Wireless charging has been around for years but there’s one major problem with its current implementation. While your device is on a wireless charger, it’s pretty much unusable. Sure, you can check notifications or even scroll through feeds but it’s not a good user experience. Now, by 2021, battery life would surely see improvements, and maybe Apple is betting that no matter what you do during the day with your iPhone, an overnight charge would be enough. Or maybe it’s been developing a technology that would allow not only wireless but also contactless charging. However, given the inefficiency of the process, it seems highly unlikely to see a phone that charges from a distance in the next decade.
An invisible port instead of a no-port?
While there might be no port to plug a cable into, that doesn’t mean there couldn’t be something else to serve the functions of the Lightning port. Perhaps instead there will be several pins cleverly hidden in the frame of the iPhone and a connector that magnetically attaches to them, much like how the keyboard attaches to the iPad Pro or how the Apple Pencil sticks to the side of the tablet and charges. Wireless USB is also a thing, even though you might have never heard of its existence.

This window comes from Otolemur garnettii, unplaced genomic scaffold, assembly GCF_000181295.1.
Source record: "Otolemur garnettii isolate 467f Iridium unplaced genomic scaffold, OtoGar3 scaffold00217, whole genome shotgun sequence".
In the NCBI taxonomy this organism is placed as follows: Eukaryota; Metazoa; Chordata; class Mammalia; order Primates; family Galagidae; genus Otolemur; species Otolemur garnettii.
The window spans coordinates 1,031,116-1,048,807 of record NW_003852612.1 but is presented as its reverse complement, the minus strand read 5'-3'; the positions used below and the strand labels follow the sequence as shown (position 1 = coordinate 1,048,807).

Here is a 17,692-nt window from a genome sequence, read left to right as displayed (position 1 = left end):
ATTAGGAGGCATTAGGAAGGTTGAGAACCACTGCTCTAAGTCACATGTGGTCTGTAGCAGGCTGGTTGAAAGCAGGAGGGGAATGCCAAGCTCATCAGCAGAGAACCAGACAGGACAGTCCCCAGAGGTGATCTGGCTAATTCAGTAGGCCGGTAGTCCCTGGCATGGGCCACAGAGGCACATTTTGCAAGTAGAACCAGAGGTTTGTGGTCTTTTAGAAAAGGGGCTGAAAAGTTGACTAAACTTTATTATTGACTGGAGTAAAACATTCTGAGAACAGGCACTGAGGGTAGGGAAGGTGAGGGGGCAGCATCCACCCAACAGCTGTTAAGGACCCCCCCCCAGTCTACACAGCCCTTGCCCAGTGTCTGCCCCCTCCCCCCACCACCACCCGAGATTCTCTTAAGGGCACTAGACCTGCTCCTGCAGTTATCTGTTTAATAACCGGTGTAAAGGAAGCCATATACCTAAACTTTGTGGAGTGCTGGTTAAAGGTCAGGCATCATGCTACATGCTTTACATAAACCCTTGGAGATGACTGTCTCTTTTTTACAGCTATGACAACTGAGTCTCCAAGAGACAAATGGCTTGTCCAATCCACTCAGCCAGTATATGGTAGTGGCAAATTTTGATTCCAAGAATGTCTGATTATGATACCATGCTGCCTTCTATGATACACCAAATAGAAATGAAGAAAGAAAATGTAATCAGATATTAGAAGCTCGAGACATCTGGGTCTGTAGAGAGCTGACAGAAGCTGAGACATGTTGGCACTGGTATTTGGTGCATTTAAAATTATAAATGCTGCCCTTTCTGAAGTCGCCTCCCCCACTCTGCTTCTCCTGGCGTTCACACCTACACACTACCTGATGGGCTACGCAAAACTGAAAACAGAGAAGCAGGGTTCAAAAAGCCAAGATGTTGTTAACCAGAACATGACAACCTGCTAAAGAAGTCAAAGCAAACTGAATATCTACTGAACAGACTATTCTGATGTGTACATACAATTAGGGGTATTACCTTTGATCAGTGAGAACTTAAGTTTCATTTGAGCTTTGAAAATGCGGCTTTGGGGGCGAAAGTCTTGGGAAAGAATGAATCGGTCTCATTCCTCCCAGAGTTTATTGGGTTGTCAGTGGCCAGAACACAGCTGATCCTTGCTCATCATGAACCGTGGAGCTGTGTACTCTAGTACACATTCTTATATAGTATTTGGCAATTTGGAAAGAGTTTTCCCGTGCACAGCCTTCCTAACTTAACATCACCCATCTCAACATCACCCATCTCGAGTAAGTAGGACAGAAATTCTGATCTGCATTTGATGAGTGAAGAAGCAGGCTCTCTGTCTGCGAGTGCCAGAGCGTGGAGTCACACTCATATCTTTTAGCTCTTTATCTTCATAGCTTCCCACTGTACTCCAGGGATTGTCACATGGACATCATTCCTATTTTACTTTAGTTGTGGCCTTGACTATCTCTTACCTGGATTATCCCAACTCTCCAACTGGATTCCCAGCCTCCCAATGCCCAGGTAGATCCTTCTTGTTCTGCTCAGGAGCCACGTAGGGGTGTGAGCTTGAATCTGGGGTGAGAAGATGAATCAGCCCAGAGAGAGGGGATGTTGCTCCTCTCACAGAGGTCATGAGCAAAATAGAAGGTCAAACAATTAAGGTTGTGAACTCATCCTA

An “invisible” port solution would combine the best of both worlds: the benefits of a portless design and the functionality of a wired connection for those that really need it. For some applications you just can’t go wireless, at least not right now and not as soon as 2021 either.
Apple wouldn’t want to mess with all the professionals that use its products and give the brand its hip and creative vibe. So it has come up with a viable alternative to the Lightning port.
Musicians need that zero-latency input that you can’t get with a wireless connection. Photographers need a place to plug in their SD card readers. External hard drives are ubiquitous due to how large video files have gotten. Power banks are another thing heavy users have in their bags.
Another domino effect might be coming...
As soon as the new iPhone with no ports goes on sale, Research and Development teams all over the world will start a thorough examination of it. Inside and out, hardware and software, everything about this new portless experience will be dissected. Soon after, concepts for in-house alternatives will be created.